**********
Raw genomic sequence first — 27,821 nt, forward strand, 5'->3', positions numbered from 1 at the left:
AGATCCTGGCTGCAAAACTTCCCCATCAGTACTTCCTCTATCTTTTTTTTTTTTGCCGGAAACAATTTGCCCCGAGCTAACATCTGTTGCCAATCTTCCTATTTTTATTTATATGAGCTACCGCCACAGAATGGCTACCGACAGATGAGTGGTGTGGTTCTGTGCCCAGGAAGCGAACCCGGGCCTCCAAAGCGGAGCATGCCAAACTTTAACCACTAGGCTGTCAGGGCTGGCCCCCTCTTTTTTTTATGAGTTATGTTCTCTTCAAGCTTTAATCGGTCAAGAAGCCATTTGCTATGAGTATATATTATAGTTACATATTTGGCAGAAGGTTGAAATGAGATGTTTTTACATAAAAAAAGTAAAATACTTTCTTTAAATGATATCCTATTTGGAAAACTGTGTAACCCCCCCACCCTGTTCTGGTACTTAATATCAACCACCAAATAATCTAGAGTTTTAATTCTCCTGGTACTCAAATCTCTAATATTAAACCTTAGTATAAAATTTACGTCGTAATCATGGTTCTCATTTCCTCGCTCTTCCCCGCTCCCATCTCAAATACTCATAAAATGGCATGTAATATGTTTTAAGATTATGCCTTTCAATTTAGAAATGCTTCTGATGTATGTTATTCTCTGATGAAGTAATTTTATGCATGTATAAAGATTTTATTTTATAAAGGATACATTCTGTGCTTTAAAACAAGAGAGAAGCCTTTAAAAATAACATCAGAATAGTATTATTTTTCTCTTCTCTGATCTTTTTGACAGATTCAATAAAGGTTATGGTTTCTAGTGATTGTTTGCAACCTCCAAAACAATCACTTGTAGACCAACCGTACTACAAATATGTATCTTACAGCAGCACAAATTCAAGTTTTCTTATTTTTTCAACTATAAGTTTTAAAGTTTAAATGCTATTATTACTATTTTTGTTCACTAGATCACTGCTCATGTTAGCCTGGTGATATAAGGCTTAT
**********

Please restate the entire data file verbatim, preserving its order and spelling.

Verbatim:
Raw genomic sequence first — 27,821 nt, forward strand, 5'->3', positions numbered from 1 at the left:
AGATCCTGGCTGCAAAACTTCCCCATCAGTACTTCCTCTATCTTTTTTTTTTTTGCCGGAAACAATTTGCCCCGAGCTAACATCTGTTGCCAATCTTCCTATTTTTATTTATATGAGCTACCGCCACAGAATGGCTACCGACAGATGAGTGGTGTGGTTCTGTGCCCAGGAAGCGAACCCGGGCCTCCAAAGCGGAGCATGCCAAACTTTAACCACTAGGCTGTCAGGGCTGGCCCCCTCTTTTTTTTATGAGTTATGTTCTCTTCAAGCTTTAATCGGTCAAGAAGCCATTTGCTATGAGTATATATTATAGTTACATATTTGGCAGAAGGTTGAAATGAGATGTTTTTACATAAAAAAAGTAAAATACTTTCTTTAAATGATATCCTATTTGGAAAACTGTGTAACCCCCCCACCCTGTTCTGGTACTTAATATCAACCACCAAATAATCTAGAGTTTTAATTCTCCTGGTACTCAAATCTCTAATATTAAACCTTAGTATAAAATTTACGTCGTAATCATGGTTCTCATTTCCTCGCTCTTCCCCGCTCCCATCTCAAATACTCATAAAATGGCATGTAATATGTTTTAAGATTATGCCTTTCAATTTAGAAATGCTTCTGATGTATGTTATTCTCTGATGAAGTAATTTTATGCATGTATAAAGATTTTATTTTATAAAGGATACATTCTGTGCTTTAAAACAAGAGAGAAGCCTTTAAAAATAACATCAGAATAGTATTATTTTTCTCTTCTCTGATCTTTTTGACAGATTCAATAAAGGTTATGGTTTCTAGTGATTGTTTGCAACCTCCAAAACAATCACTTGTAGACCAACCGTACTACAAATATGTATCTTACAGCAGCACAAATTCAAGTTTTCTTATTTTTTCAACTATAAGTTTTAAAGTTTAAATGCTATTATTACTATTTTTGTTCACTAGATCACTGCTCATGTTAGCCTGGTGATATAAGGCTTAT